Aston Martin’s DB11 V8 may not come with an ejector seat, tire-slashing hubcaps or an invisibility cloak, but even James Bond would be hard pressed to find fault with the newest model from the luxury British automaker.
The company, long synonymous with the fictional spy franchise, has been around since 1913 yet fewer than 100,000 Aston Martins have been produced. Of the 4,000 cars that Aston Martin hand builds at its Gaydon, England, factory each year, about a quarter – or roughly 1,000 – are shipped to U.S. customers.
It’s likely that the average American’s only interaction with an Aston Martin vehicle – whether it’s a DB11, Vantage or a Rapide S – happens every few years in a movie theater.
The exclusivity and rarity of an Aston Martin are part of the brand’s appeal, Laura Schwab, president of Aston Martin the Americas, told ABC News last month in California.
For the customers who can drop $200,000 (or more) on an Aston Martin, “it’s an achievement in their world to have this vehicle,” she said. “[Our customers] don’t want one on every street corner.”
There were no Aston Martins in Schwab’s hometown of Louisville, Kentucky, when she was growing up. There still aren’t.
The biggest U.S. markets for the brand are New York, Florida, Texas and California. When Schwab showed off the DB11 V8 to her parents, their reaction was unequivocal.
“My mom said, ‘Damn, that’s sexy,’” Schwab said with a laugh. “My dad was like, ‘Oh, hell yeah.’”
Schwab warned me that the DB11 V8 was an attention-getter, even though the brand’s customers tend not to be flashy with their wealth, according to Matt Clarke, Aston Martin’s general manager of marketing and communications. That seemed like a paradox -- many people drive rarefied vehicles to flaunt their status and induce envy.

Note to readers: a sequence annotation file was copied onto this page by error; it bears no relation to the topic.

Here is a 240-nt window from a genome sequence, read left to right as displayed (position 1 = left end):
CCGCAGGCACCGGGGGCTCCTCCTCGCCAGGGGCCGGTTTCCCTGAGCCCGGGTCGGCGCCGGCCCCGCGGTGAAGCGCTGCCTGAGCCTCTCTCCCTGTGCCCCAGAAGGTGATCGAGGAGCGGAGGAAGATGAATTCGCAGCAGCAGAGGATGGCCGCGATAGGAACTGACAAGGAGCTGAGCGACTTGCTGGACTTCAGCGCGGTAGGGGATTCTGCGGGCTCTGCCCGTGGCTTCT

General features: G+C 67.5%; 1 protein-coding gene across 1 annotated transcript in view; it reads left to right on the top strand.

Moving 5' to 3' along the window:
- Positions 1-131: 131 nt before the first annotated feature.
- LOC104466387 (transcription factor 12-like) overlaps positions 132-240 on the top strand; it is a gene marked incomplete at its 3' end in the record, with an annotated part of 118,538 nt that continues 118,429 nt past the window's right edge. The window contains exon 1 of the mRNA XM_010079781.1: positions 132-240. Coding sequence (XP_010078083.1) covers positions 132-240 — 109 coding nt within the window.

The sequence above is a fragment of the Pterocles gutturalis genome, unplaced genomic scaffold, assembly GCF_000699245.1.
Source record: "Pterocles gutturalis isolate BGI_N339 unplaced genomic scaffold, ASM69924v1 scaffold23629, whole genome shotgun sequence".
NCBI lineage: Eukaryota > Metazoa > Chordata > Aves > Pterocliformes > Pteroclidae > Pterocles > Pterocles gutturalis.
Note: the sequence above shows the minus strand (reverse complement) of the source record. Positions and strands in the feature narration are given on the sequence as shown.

The DB11 V8 marked my first time driving an Aston Martin. A stunner of a car, it drew stares wherever I went with it. One California surfer dude stopped in his tracks upon laying eyes on it, documenting the car with photo after photo.
On the freeway, a man in a Maserati crossed multiple lanes to get up close, snapping away on his iPhone at 85 mph. At one endlessly long red light, I caught a teen boy and his father in an Audi slack-jawed. “Do you like my ride?” I asked them. Both shook their heads in approval.
It was easy to lose sense of reality in the DB11 (and get points on my license). I rationalized the $220,000 sticker price: with its 5.2-liter twin-turbocharged V8 engine, the DB11 delivered 503 bhp and 498 pounds of torque with a max speed of 187 mph.
The cowhide from Scotland was entirely hand-stitched by one seamstress, who would take 25 hours to complete the task. The paint on the car – seven coats – was an additional 50 hours.
All told, at least 200 hours were required to produce this exquisite specimen of a vehicle. Any shortcomings were quickly dismissed. No Apple CarPlay? No problem. Who needed a backseat anyway?
I zoomed along the deserted streets of Borrego Springs, California, remembering what Clarke had told me in our interview: “It’s not what the car does but how it makes you feel.”
Never had I been so happy to sit in traffic. Driving for miles up Palomar Mountain was awe-inspiring instead of nerve-racking. Mundane county roads became exhilarating. The DB11 V8 was transfixing.
The alliance between Aston Martin and James Bond may have introduced millions to the iconic brand, yet the company has bigger aspirations: an ambitious vehicle rollout that includes the much-anticipated DBX, Aston Martin’s first SUV.
“I want more people to get to fall in love with this brand and with these vehicles in addition to the relationship we have with Bond,” Schwab said. “We’re not out there chasing volume. We’re not going to change our process. It takes 250 hours to hand build one and that can never change for an Aston Martin.”
Clarke said he wants an Aston Martin poster taped to “every 7-year-old girl’s and boy’s bedroom wall.”
I could see that. The cars personify beauty, power, intrigue. James Bond would have it no other way.